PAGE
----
Eli Rogosa said...

Hi Folks,
The Heritage Wheat Conservancy,, is conducting wheats trials on our farm in Colrain, MA and at the University of Mass, Amherst. In our winter wheat trials last year we found 18 landrace wheats that yielded higher than the best yielding modern wheat (AC Maxine) in New England. The source of my seeds are mostly traditional farmers in the Mideast and Europe. Not only are most of the heritage wheats higher yielding, but have richer flavor and taller for good weed competition. Am conducting nutritional analysis this season.
Eli Rogosa

John Schneider - Gold Forest Grains said...

I believe that my wife told me that Johnny's Seeds is a Monsanto Company for those of us who choose not to support that company.

WB said...

This is just a quick response for the above mention of Johnny's seed. It has made the rounds before and was addressed at this link;

thetinfoilhatsociety said...

I just came across your blog and I'm so very glad you have this as a resource! I'm investigating growing wheat on my 1/4 acre plot just to see if it's possible.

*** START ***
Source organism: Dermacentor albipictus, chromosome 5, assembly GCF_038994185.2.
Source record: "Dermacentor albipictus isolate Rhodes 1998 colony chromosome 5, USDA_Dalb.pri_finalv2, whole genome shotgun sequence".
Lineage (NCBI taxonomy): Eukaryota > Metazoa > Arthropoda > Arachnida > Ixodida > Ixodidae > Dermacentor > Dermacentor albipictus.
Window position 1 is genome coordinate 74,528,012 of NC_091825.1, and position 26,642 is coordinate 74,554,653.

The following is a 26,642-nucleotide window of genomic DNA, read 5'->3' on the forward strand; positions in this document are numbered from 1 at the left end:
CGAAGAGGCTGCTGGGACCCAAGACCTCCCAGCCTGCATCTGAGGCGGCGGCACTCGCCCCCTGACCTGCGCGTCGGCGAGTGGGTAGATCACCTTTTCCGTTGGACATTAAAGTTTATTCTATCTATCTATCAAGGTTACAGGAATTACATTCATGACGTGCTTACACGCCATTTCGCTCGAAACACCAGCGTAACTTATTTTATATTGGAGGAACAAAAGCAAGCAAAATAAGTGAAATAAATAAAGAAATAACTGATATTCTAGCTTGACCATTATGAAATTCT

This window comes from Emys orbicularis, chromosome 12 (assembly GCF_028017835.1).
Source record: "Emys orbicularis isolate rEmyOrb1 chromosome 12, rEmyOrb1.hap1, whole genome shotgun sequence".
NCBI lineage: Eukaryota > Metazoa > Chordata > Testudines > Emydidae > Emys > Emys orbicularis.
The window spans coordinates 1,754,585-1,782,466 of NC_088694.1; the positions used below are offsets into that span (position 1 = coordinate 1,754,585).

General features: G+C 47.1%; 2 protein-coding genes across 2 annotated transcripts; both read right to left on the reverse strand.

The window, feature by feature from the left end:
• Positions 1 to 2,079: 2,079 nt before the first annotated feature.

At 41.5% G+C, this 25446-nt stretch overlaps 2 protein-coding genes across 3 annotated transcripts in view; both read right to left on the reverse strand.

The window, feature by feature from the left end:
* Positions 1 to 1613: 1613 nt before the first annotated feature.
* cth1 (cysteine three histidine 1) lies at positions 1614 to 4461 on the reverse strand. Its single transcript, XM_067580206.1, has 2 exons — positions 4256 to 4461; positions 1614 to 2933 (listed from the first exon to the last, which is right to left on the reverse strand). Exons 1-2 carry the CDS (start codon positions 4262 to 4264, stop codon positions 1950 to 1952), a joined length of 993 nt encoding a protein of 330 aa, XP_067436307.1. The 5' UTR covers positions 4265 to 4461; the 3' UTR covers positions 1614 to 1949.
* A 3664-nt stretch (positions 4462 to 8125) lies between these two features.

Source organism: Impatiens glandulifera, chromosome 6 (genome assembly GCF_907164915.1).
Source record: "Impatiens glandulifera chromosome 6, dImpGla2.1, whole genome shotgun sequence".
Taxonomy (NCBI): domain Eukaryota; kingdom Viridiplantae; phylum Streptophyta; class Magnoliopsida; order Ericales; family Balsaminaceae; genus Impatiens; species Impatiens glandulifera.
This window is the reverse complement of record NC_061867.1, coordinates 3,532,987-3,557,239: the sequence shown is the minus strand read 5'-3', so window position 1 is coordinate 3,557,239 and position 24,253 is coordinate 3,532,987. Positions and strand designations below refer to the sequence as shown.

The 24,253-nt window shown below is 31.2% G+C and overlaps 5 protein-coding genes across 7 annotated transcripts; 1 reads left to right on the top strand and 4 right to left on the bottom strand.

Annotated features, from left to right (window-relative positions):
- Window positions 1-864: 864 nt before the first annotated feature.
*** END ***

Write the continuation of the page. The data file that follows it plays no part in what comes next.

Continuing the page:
My problem is that there is so little information on when to plant and when to harvest!

Native Seeds Search

Has Arizona varieties of wheat, beans, corn, sorghum, and more available. They will do well in any area with high heat and low humidity, and probably tolerate drought better than other varieties.

thetinfoilhatsociety said...

Sorry for the second post, but do you know anyone that sells dryland varieties of rice?

Slow Hand Farm said...

Years ago I got a small quantity of "upland rice" seed from Bountiful Gardens in Willits, CA. They don't appear to have it anymore but you might have more luck if you search for upland rice which I think is the more common term.

sarah said...

To take that a little farther, the first year you start with an ounce of seed and grow it all out and it yields maybe a pound. The next year you grow that out and it yields maybe 16 pounds.Carpet Cleaning Vancouver The following year you plant 16 pounds and get 256 pounds. So you're three years out and now you're at a quantity that might be in the very small commercial range.